By Vikas Soma, MD, FACC
Premier Heart and Vascular Center, Wesley Chapel

Heart valve disease is a name given to conditions in which one or more of your four heart valves don’t function properly. If your valves do not open or close properly, the blood flow from your heart to the rest of the body is disrupted.

In this article, we’re sharing what causes heart valve disease and all the prevention methods and tips available to you.

Types of Heart Valve Disease

The human heart has four valves:

  • The tricuspid and mitral valves control blood flow from the atria to the ventricles.
  • The pulmonary and aortic valves control blood flow from the ventricles.

Each of these valves can function incorrectly; however, how they stop working properly differs:

  • Valvular stenosis is the narrowing of one of the heart valves. When this happens, the valve cannot open fully, which reduces the amount of blood that passes through it.
  • Valvular prolapse occurs when valve flaps slip out of their place or create a bulge. When this happens, the heart valve is not closing properly, which can cause the blood to leak backward or limit the flow in one direction.
  • Regurgitation is the leaking of blood. When this happens, the valve is not closing properly, which inevitably leads to blood starting to flow backward, causing strain to the heart.

Causes of Heart Valve Disease

The causes of heart valve disease vary significantly and depend mainly on the type. In general, they can either be present from birth or occur later in life.

If the causes are present from birth, it means that you are born with one or more abnormal valves, and this is called congenital heart disease, which we’ll discuss in an upcoming blog.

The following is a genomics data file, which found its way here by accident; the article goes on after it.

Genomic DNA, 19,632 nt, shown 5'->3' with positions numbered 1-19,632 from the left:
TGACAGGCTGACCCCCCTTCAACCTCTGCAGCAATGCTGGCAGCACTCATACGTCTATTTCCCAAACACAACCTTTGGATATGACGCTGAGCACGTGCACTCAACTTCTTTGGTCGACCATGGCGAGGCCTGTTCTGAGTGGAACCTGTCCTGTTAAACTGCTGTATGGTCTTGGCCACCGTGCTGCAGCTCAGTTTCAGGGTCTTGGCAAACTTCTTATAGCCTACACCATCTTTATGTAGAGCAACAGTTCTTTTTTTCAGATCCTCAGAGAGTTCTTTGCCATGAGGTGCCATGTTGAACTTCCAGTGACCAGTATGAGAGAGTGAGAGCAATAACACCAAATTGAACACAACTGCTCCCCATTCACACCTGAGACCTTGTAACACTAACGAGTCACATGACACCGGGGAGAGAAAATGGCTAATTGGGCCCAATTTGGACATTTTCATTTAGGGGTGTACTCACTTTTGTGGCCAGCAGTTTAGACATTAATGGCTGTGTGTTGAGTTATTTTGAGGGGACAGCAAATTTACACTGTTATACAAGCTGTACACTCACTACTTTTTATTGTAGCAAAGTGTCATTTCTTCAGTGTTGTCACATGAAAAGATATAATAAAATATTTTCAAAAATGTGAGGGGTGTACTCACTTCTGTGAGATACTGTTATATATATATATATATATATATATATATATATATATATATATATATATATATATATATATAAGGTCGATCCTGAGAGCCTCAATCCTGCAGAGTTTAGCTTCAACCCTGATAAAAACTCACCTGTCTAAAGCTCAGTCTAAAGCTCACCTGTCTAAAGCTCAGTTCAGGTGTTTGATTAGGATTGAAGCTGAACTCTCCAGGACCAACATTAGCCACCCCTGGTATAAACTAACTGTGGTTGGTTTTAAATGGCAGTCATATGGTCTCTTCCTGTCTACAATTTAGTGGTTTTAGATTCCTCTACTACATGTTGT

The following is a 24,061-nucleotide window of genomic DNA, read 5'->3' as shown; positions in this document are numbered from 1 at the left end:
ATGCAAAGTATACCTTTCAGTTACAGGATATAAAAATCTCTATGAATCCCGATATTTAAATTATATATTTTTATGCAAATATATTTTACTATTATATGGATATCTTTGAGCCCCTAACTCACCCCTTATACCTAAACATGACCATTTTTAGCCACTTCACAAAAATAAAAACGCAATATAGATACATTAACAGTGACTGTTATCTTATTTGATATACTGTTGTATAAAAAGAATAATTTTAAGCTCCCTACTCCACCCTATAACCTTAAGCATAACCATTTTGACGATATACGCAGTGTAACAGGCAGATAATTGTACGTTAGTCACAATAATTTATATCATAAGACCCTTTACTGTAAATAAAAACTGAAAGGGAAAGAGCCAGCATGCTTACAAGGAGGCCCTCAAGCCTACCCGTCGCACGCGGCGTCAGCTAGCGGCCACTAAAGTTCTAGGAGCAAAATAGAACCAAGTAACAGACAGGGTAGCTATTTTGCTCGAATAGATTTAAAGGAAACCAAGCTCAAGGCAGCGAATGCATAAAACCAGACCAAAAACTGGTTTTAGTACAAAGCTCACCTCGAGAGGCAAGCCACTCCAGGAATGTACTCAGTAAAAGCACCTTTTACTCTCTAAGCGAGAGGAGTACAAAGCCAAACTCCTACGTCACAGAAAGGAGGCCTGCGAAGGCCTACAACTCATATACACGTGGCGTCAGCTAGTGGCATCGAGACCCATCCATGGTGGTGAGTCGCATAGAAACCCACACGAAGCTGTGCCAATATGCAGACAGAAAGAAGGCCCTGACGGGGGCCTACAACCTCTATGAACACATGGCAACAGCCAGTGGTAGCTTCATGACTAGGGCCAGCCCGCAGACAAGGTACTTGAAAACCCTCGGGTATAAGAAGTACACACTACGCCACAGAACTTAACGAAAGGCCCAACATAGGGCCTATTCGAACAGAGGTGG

As for heart valve disease that occurs later in life, there are many causes:

  • Cardiomyopathy
  • A previous case of rheumatic fever
  • An earlier incidence of an endocarditis infection
  • A heart attack that caused damage to the heart muscle
  • Old age

Preventing Heart Valve Disease

Prevention depends largely on what causes the disease; however, physical activity, a healthy diet and an overall healthy lifestyle promote heart health, which, in turn, may protect against heart valve disease.

An overall healthy lifestyle works well not only for this disease but also for other problems: Heart attacks, high blood pressure and other heart-related problems occur much less frequently in individuals who lead a healthier life.

If you’ve had rheumatic fever, a heart attack or an endocarditis infection, it’s vital to visit your doctor, who can counsel you on heart valve disease prevention options.

For more information and treatment options, you can contact the Premier Heart and Vascular Center.